Loophole now Closed for Parent Governors

Head teachers have campaigned for a long time to see change in how governors of their schools are handled when it comes to disciplinary issues. They have often claimed that the destructive actions of rogue governors can stop schools from running smoothly.

Up until now, nothing could be done about the loophole but with some changes to legislation by the Department for Education it seems it will now be possible to remove governors from their positions if they are found to be doing an unsatisfactory job.

Governing bodies are supposed to be in place to oversee the running of the school, dependent on how they are appointed in to the position though, the governor may or may not be removed for misbehaviour or bringing the school into disrepute.

On one hand some are appointed by local authority or church in the case of faith schools and some are co-opted by the governing body itself. These types of selectees can be removed if they break the rules.

However, if a governor is elected by parents or staff, then they cannot currently be removed from the post even if they have committed serious misconduct. Research from the National Governance Association (NGA) shows that governing boards have actually resorted to prosecution of parent governors to get around the loophole.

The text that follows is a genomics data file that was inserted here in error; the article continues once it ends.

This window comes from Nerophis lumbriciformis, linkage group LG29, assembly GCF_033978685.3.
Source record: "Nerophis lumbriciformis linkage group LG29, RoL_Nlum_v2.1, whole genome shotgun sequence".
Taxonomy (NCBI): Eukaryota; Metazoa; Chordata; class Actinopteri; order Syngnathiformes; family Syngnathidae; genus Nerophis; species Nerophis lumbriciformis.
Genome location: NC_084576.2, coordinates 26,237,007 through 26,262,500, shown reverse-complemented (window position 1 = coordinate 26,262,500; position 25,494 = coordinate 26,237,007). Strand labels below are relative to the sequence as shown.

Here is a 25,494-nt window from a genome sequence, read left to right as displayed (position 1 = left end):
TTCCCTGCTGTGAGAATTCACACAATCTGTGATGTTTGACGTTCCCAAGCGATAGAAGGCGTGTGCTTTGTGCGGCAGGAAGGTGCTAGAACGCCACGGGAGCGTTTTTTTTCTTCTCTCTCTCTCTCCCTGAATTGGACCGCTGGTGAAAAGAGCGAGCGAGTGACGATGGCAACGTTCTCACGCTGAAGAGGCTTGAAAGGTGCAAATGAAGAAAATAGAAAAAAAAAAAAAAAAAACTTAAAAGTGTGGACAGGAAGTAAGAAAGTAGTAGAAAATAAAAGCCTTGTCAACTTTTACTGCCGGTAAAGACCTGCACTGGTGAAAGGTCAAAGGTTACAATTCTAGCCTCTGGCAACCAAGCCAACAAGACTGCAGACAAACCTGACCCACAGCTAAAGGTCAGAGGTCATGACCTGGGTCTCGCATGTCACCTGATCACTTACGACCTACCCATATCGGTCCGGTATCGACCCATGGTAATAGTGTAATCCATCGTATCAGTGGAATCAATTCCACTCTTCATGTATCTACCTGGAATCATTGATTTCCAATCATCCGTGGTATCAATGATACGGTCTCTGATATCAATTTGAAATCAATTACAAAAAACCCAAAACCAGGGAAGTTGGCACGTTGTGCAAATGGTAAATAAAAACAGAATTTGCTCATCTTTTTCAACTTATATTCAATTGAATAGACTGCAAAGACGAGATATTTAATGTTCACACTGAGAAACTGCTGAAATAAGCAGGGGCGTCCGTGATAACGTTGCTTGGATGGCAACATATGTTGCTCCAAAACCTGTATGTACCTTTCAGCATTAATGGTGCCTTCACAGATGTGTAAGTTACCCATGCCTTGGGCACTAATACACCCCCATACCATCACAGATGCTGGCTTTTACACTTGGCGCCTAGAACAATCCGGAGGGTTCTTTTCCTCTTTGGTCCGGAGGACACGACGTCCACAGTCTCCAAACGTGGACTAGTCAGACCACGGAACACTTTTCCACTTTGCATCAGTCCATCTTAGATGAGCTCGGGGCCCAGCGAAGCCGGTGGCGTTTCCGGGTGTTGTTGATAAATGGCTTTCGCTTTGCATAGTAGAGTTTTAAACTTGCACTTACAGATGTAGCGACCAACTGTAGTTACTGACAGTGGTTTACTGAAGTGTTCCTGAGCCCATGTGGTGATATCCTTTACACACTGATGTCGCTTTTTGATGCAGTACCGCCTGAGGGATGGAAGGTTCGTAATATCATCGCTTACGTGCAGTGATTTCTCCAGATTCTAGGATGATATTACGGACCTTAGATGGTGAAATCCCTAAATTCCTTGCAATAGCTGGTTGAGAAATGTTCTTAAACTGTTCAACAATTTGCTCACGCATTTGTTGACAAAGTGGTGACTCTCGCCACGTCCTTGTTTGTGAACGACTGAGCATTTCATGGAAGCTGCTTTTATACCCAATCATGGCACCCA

The change comes in to effect from September and Ian Hartwright, Senior Policy Adviser of the National Association of Head Teachers (NAHT) welcomes it, “This new measure fills an important gap in the existing powers to deal with maverick or incompetent governors, the actions of whom can mean that the school leadership team is diverted away from its core tasks in order to manage difficult governors or trustees. In the worst cases, the destructive behaviour of individual governors has damaged the education of children, while the careers, lives and health of school leaders have been chronically affected.”

The Department for Education (DfE) made changes on 30 March 2017 by amending legislation covering school governors from 2012. The DfE says the power should be used only as a “last resort” to ensure bodies can function effectively.

In 2015, the DfE said it would create a national database of school governors by toughening up requirements on schools to publish the identities of their governors. It added that schools should publish “details of where they serve on governing bodies of schools elsewhere” to enable “more effective oversight”.

What are your views on parent governors? Is this a welcome change to legislation? Let us know in the comments section below.